Cliff Dweller - Photo by E.S. Curtis 1925


The Apache did not farm. They lived on a variety of wild plants. The women gathered the plants. Favorites were the yucca and mescal plants. The women harvested the yucca plant in the spring and they gathered the mescal plant in late spring. The mescal plant was a large leafed plant that grew in the shape of a cabbage head and tasted like squash. The women steamed many plants in a deep pit that was filled with stone. A fire was built in a pit lined with stones. Then when extremely hot the fire was allowed to burn down. Next yucca and mescal plants were piled on the hot stones then covered with wet grass. The plants were left for much of the day. Some of the steamed food was dried for the cold season. The Apache also ate arrowhead, wild onions, and berries. The berries were pounded into small cakes and dried in the sun. The Apache gathered many kinds of nuts. A favorite nut was the pinion. The Apache buried their food for the winter. The men spent most of their time hunting deer, antelope, elk, and sometimes buffalo. They also ate prairie dogs, squirrels, and rabbits. The Apache would not touch fish or any animal that lived in the water. Before horses in the 1700’s the men hunted on foot. 


Apaches believed that everything in nature had special power. Some animals were possessed by evil spirits or ghosts. Those animals were bears, owls, and coyotes. The crow was a sign of good luck. They believed in the Great Spirit. Legends say the Great Spirit was sent mountain spirits to show the Apache how to live a good life. The mountain spirits called Ganhs taught the Apaches many ceremonies and chants to overcome disease. After the Apaches ignored the Ganhs’ teachings they became upset and disappeared into the mountains. Apaches acted out the Gahns and performed ceremonial dances to bring them back. The Apaches believed the dancers could absorb illnesses in a wand and blow it away with the wind as the dancers moved.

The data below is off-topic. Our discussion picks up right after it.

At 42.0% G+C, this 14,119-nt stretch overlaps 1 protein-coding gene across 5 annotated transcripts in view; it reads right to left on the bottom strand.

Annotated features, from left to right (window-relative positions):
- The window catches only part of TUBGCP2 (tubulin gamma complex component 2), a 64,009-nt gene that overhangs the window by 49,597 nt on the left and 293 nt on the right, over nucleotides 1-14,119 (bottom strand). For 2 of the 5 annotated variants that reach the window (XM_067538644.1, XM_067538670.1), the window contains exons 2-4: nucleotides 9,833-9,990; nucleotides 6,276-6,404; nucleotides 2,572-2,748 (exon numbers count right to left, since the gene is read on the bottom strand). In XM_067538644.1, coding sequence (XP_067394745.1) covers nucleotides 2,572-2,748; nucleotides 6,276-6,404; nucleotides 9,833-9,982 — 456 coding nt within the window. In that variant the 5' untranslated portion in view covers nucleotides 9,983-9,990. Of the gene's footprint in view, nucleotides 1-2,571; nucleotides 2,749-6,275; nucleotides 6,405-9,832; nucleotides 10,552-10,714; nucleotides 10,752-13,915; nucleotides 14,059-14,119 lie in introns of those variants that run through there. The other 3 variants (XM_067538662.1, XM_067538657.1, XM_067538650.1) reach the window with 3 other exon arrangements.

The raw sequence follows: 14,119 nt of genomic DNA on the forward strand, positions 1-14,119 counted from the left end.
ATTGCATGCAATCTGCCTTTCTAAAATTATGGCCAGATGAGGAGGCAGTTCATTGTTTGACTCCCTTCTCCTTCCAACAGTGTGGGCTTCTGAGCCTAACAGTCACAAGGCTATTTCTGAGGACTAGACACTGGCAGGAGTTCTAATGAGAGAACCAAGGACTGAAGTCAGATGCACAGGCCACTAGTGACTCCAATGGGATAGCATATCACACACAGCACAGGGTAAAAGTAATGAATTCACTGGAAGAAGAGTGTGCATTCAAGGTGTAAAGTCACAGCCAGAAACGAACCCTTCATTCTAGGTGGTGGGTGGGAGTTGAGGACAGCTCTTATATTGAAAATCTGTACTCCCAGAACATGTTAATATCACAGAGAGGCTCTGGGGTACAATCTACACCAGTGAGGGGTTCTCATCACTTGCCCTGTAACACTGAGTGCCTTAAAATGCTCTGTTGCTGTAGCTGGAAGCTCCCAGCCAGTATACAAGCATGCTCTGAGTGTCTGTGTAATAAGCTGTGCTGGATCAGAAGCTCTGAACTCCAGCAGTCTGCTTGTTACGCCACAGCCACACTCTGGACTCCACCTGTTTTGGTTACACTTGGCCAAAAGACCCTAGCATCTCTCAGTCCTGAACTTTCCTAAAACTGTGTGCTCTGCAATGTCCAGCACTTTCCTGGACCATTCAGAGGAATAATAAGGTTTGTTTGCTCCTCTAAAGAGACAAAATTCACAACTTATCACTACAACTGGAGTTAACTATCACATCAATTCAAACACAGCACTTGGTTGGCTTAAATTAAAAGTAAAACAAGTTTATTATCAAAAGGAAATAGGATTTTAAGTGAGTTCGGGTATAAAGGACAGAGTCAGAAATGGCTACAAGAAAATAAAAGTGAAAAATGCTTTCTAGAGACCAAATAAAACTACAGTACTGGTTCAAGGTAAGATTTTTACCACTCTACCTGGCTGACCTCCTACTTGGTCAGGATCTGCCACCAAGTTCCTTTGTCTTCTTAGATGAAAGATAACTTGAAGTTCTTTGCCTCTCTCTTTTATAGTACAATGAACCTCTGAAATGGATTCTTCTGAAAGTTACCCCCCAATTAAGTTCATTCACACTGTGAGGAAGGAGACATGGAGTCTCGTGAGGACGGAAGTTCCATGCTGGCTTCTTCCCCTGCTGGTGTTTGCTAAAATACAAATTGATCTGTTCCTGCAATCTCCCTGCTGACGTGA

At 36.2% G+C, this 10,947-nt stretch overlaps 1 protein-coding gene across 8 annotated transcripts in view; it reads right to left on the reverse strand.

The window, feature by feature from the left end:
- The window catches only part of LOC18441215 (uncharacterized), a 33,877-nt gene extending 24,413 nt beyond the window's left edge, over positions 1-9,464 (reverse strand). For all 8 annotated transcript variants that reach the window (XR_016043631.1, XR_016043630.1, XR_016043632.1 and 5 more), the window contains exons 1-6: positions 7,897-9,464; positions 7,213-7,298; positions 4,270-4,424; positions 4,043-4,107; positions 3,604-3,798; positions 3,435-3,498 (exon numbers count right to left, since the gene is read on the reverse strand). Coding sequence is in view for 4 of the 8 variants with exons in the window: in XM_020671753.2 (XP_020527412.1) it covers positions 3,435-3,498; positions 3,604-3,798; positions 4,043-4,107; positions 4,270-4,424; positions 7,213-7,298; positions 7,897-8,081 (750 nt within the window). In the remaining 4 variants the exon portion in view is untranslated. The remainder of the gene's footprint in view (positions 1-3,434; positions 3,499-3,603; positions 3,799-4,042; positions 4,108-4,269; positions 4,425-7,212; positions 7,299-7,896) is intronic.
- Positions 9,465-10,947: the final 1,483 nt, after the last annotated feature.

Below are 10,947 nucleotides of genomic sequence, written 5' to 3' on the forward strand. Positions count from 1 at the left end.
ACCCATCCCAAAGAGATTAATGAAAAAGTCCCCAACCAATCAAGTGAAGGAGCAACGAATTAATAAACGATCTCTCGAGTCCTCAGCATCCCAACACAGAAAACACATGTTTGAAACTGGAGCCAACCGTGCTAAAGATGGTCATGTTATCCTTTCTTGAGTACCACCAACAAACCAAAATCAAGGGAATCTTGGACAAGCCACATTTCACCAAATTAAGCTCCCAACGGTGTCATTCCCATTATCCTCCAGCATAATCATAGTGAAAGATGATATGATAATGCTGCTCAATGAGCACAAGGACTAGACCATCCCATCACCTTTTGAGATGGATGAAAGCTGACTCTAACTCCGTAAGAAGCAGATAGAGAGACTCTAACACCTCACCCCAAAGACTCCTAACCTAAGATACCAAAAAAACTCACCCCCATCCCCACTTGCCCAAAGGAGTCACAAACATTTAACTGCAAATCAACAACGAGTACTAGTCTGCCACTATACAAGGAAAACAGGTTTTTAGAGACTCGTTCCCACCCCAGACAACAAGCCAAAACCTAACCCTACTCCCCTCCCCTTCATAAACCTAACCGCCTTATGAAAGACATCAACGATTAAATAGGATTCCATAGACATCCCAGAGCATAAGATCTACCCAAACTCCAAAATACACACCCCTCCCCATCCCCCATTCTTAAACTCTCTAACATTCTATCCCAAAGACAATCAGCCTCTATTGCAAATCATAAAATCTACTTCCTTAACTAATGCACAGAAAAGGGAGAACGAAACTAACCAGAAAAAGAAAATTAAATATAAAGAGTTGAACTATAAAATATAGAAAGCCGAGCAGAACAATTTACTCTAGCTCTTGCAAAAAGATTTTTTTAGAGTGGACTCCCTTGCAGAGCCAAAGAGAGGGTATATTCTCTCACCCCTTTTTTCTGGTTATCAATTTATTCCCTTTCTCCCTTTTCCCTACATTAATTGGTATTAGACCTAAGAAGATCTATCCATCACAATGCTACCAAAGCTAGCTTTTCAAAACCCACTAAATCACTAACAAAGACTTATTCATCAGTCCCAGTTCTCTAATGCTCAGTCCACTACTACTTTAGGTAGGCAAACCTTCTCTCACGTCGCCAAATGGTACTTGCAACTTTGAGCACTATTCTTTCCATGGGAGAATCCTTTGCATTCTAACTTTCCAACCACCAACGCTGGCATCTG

The women packed all their possessions each time they traveled to a new home in baskets. The baskets could hold heavy loads. They hung the baskets across their backs and shoulders. The baskets were made from different plants, reeds, and herbs. The Apache mainly used yucca leaves, willow reeds, or juniper bark. Flowers from plants were used to make dyes for painting designs on the baskets. The Apaches used the coiling and twining technique. 


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